global-corruption

Trade News: On the Global Corruption Index by Transparency International & Euromonitor

A report by Transparency International (The Global Coalition Against Corruption) says Britain has dropped in the league table of countries perceived to be cleanest in world.  Read the article in the Guardian. An Interactive map displaying global corruption is available at the Transparency web site. There is also a different version on global development available from The Guardian web site.  This effort is supported by the Bill and Melinda Gates foundation. You can view a larger size of the corruption listing by clicking on the list below.

From Euromonitor: Special Report: The Impact of Corruption.  The global level of corruption, which includes bribery, fraud and embezzlement, is impossible to quantify but appears to be increasing in 2011. Corrupt practices affect all countries, though are most obvious and pervasive in developing countries, with war-torn and unstable states the worst-affected. Governments and international bodies are making efforts to fight the problem, but corruption will continue to impact businesses and consumers both in developed and developing countries.


Economic impact

Corruption has a huge impact on the economy and business environment:

  • By increasing the size of the ‘grey’ or informal economy, corruption reduces government revenue because many transactions remain outside the formal taxation system. In 2010, the Kenyan government said it estimated that up to one-third of its national budget was being lost to corruption every year.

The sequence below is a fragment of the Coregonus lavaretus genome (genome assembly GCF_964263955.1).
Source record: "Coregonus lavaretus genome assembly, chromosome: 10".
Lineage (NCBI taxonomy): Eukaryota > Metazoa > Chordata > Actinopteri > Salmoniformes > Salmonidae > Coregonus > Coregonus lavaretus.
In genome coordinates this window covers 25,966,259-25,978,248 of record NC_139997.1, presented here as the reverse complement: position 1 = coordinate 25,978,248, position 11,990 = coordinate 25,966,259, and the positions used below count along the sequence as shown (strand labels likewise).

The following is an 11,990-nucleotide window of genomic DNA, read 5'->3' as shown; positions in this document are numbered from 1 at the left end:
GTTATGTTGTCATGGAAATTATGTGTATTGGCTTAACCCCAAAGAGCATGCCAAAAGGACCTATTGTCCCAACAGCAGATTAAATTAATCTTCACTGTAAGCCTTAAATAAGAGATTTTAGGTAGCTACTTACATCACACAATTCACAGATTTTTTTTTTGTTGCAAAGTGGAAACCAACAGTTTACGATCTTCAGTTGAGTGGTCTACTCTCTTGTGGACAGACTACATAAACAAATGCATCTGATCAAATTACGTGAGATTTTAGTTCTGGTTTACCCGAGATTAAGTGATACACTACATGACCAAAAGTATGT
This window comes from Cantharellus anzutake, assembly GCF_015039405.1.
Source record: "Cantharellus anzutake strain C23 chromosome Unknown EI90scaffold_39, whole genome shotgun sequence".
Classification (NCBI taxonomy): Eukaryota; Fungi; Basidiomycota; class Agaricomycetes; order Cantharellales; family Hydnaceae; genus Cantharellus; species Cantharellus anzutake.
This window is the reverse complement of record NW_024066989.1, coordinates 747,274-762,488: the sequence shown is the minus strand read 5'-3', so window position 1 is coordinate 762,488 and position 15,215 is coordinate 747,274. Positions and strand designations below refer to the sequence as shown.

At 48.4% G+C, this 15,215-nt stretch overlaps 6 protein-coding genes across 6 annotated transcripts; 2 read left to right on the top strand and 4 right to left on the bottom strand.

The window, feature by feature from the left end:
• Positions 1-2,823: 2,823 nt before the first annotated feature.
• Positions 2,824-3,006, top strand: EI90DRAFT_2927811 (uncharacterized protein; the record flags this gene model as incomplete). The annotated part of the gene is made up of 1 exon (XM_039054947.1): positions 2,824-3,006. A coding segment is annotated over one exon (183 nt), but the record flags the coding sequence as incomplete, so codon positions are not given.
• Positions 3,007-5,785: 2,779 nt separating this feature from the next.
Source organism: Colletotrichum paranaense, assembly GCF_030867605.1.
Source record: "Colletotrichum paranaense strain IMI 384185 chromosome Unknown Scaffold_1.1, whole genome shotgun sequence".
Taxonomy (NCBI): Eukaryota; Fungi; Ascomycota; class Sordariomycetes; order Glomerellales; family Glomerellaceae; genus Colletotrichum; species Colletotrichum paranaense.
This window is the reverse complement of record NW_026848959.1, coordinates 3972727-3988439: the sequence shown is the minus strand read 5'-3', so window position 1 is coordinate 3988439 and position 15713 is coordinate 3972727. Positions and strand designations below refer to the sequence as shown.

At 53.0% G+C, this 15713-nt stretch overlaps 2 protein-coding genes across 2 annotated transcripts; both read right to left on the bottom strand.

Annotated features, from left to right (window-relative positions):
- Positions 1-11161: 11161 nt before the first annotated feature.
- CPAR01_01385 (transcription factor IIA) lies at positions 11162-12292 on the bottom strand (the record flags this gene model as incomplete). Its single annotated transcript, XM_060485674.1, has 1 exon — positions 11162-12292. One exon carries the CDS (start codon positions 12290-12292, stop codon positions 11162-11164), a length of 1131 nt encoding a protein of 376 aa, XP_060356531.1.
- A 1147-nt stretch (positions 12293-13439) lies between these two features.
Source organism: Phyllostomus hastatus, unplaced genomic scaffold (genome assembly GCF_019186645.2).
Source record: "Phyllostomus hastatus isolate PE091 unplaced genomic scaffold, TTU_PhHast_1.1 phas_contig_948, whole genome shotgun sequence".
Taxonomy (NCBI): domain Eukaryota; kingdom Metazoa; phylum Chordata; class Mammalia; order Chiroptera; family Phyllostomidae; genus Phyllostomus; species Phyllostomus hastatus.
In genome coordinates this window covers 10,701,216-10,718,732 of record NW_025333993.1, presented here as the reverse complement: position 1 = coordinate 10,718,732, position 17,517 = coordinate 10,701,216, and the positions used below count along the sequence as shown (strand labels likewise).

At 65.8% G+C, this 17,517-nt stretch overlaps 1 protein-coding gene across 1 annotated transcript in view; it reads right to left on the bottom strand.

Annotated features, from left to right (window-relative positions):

• Systems of nepotism and bribery often place unqualified officials in charge of decision-making on public sector spending and policy. This leads to mismanagement and further opportunities for the system to perpetuate itself. Commodity-rich countries in developing regions are also more susceptible to corruption due to a combination of significant state wealth combined with often poor standards of governance and legislation.
  • Corruption can discourage foreign investors because it affects the efficiency and competitiveness of the business environment. However, there is no direct correlation between the two: Russia received US$38.7 billion in Foreign Direct Investment (FDI) inflows in 2009 even though it was rated 154th out of 178 countries in the CPI in 2010, while Nigeria received the highest FDI in sub-Saharan Africa in 2009 at US$5.9 billion, but is rated 134th on the CPI.
  • Many foreign companies are prepared to risk engaging in corrupt practices in developing countries (especially those rich in natural resources) given the financial rewards involved.

An updated version of the Corruption Index (for 2011) is available from Euromonitor.

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